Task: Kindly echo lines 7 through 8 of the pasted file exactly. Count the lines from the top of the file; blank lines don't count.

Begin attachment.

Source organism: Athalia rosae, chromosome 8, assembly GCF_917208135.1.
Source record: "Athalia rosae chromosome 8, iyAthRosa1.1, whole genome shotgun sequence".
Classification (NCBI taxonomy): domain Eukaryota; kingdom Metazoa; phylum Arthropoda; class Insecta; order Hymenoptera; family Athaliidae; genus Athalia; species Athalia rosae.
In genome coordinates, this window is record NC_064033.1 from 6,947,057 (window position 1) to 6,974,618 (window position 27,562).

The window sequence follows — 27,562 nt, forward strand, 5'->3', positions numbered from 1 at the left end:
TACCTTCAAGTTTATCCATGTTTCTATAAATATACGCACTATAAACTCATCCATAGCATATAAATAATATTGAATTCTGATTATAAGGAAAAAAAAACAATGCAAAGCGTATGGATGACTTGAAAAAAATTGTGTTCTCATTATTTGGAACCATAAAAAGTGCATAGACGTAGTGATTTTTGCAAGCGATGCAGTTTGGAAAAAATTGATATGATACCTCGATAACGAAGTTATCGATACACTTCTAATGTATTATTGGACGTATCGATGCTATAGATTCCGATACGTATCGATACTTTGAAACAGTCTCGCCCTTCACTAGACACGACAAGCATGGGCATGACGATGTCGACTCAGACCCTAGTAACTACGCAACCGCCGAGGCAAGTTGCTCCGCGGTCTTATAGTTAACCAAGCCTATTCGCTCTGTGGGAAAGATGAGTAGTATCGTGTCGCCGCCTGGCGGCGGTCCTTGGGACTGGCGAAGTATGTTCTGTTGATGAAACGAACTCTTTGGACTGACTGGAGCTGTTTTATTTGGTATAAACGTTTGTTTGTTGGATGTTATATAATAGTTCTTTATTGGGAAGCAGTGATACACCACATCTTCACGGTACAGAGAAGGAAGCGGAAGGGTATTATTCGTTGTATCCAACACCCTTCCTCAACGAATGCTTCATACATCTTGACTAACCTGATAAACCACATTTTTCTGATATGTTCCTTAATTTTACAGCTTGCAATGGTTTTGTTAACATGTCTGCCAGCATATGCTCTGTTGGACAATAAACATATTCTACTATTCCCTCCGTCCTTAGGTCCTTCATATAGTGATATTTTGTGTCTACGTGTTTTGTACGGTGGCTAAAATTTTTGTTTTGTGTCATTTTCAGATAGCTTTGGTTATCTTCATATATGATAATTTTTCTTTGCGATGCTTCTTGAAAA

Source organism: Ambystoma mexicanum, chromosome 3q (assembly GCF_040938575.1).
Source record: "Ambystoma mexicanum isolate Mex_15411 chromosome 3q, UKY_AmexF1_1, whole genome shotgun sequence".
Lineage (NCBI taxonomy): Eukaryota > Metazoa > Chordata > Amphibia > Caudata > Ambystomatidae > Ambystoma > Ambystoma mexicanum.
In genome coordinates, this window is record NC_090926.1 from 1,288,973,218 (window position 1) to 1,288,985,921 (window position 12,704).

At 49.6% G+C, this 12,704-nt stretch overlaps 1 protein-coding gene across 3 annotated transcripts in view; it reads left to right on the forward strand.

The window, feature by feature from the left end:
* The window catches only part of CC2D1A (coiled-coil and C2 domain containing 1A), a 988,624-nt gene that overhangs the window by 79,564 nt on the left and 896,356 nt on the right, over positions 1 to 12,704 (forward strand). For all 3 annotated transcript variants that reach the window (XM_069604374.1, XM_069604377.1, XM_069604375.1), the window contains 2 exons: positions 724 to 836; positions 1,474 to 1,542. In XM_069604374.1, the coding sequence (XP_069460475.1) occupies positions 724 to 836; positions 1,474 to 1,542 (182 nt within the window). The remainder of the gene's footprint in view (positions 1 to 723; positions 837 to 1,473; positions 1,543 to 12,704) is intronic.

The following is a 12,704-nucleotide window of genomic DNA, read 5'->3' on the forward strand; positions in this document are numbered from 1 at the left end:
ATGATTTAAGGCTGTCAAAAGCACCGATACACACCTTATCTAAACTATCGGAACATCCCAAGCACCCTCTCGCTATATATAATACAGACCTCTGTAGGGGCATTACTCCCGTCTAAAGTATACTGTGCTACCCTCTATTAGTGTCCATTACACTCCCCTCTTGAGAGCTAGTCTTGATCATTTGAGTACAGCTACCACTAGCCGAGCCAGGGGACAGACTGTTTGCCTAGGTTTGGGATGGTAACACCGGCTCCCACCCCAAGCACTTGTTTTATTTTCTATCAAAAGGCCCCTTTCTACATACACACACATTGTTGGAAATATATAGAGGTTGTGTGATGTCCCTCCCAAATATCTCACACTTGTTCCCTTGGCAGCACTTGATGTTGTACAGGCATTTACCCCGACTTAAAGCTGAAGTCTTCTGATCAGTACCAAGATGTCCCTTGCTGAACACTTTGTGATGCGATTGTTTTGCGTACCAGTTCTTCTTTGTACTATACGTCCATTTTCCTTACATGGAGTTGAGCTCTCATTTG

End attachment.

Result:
Source organism: Ambystoma mexicanum, chromosome 3q (assembly GCF_040938575.1).
Source record: "Ambystoma mexicanum isolate Mex_15411 chromosome 3q, UKY_AmexF1_1, whole genome shotgun sequence".